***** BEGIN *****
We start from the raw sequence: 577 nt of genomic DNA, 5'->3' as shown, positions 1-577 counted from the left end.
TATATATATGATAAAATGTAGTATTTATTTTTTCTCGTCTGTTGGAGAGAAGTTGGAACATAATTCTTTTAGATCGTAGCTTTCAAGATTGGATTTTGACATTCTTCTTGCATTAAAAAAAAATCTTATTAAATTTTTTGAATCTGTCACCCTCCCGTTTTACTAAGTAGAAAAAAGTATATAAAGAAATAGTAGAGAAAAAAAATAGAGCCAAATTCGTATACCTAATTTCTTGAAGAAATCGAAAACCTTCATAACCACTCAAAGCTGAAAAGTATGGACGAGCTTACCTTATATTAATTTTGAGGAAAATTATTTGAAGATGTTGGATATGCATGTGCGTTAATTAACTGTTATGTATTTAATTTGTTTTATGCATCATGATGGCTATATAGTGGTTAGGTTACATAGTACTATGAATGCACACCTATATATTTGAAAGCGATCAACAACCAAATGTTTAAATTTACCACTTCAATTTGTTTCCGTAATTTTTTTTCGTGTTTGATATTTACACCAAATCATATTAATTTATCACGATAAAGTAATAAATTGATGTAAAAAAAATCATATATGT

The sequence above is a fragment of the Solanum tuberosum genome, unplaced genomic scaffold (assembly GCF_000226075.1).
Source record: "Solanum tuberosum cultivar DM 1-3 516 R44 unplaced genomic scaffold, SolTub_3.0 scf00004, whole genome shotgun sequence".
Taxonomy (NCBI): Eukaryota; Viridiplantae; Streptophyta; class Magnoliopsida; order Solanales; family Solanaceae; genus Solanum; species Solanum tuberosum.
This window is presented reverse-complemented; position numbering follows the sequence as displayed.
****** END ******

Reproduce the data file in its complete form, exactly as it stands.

We start from the raw sequence: 577 nt of genomic DNA, 5'->3' as shown, positions 1-577 counted from the left end.
TATATATATGATAAAATGTAGTATTTATTTTTTCTCGTCTGTTGGAGAGAAGTTGGAACATAATTCTTTTAGATCGTAGCTTTCAAGATTGGATTTTGACATTCTTCTTGCATTAAAAAAAAATCTTATTAAATTTTTTGAATCTGTCACCCTCCCGTTTTACTAAGTAGAAAAAAGTATATAAAGAAATAGTAGAGAAAAAAAATAGAGCCAAATTCGTATACCTAATTTCTTGAAGAAATCGAAAACCTTCATAACCACTCAAAGCTGAAAAGTATGGACGAGCTTACCTTATATTAATTTTGAGGAAAATTATTTGAAGATGTTGGATATGCATGTGCGTTAATTAACTGTTATGTATTTAATTTGTTTTATGCATCATGATGGCTATATAGTGGTTAGGTTACATAGTACTATGAATGCACACCTATATATTTGAAAGCGATCAACAACCAAATGTTTAAATTTACCACTTCAATTTGTTTCCGTAATTTTTTTTCGTGTTTGATATTTACACCAAATCATATTAATTTATCACGATAAAGTAATAAATTGATGTAAAAAAAATCATATATGT

The sequence above is a fragment of the Solanum tuberosum genome, unplaced genomic scaffold (assembly GCF_000226075.1).
Source record: "Solanum tuberosum cultivar DM 1-3 516 R44 unplaced genomic scaffold, SolTub_3.0 scf00004, whole genome shotgun sequence".
Taxonomy (NCBI): Eukaryota; Viridiplantae; Streptophyta; class Magnoliopsida; order Solanales; family Solanaceae; genus Solanum; species Solanum tuberosum.
This window is presented reverse-complemented; position numbering follows the sequence as displayed.